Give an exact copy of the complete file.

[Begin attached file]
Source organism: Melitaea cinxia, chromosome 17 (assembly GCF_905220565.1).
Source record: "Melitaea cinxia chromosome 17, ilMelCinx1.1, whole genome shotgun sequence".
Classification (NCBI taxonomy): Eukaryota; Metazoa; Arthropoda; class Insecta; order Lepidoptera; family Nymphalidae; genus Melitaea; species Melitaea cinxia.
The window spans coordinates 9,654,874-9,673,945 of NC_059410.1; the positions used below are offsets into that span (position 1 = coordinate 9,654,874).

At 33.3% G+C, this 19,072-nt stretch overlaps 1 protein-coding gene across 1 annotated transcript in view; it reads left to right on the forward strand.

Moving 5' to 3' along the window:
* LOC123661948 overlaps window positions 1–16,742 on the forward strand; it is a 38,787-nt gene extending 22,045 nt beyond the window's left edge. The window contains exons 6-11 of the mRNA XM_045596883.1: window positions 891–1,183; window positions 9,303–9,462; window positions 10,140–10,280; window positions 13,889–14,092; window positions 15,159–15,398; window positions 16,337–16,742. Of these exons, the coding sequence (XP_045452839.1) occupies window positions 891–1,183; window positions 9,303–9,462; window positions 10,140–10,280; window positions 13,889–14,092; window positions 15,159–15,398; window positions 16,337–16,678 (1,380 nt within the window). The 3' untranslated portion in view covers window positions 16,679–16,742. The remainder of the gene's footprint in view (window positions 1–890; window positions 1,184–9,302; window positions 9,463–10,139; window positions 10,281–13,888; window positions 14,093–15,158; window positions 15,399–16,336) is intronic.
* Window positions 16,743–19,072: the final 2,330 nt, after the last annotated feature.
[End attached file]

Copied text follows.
Source organism: Melitaea cinxia, chromosome 17 (assembly GCF_905220565.1).
Source record: "Melitaea cinxia chromosome 17, ilMelCinx1.1, whole genome shotgun sequence".
Classification (NCBI taxonomy): Eukaryota; Metazoa; Arthropoda; class Insecta; order Lepidoptera; family Nymphalidae; genus Melitaea; species Melitaea cinxia.
The window spans coordinates 9,654,874-9,673,945 of NC_059410.1; the positions used below are offsets into that span (position 1 = coordinate 9,654,874).

At 33.3% G+C, this 19,072-nt stretch overlaps 1 protein-coding gene across 1 annotated transcript in view; it reads left to right on the forward strand.

Moving 5' to 3' along the window:
* LOC123661948 overlaps window positions 1–16,742 on the forward strand; it is a 38,787-nt gene extending 22,045 nt beyond the window's left edge. The window contains exons 6-11 of the mRNA XM_045596883.1: window positions 891–1,183; window positions 9,303–9,462; window positions 10,140–10,280; window positions 13,889–14,092; window positions 15,159–15,398; window positions 16,337–16,742. Of these exons, the coding sequence (XP_045452839.1) occupies window positions 891–1,183; window positions 9,303–9,462; window positions 10,140–10,280; window positions 13,889–14,092; window positions 15,159–15,398; window positions 16,337–16,678 (1,380 nt within the window). The 3' untranslated portion in view covers window positions 16,679–16,742. The remainder of the gene's footprint in view (window positions 1–890; window positions 1,184–9,302; window positions 9,463–10,139; window positions 10,281–13,888; window positions 14,093–15,158; window positions 15,399–16,336) is intronic.
* Window positions 16,743–19,072: the final 2,330 nt, after the last annotated feature.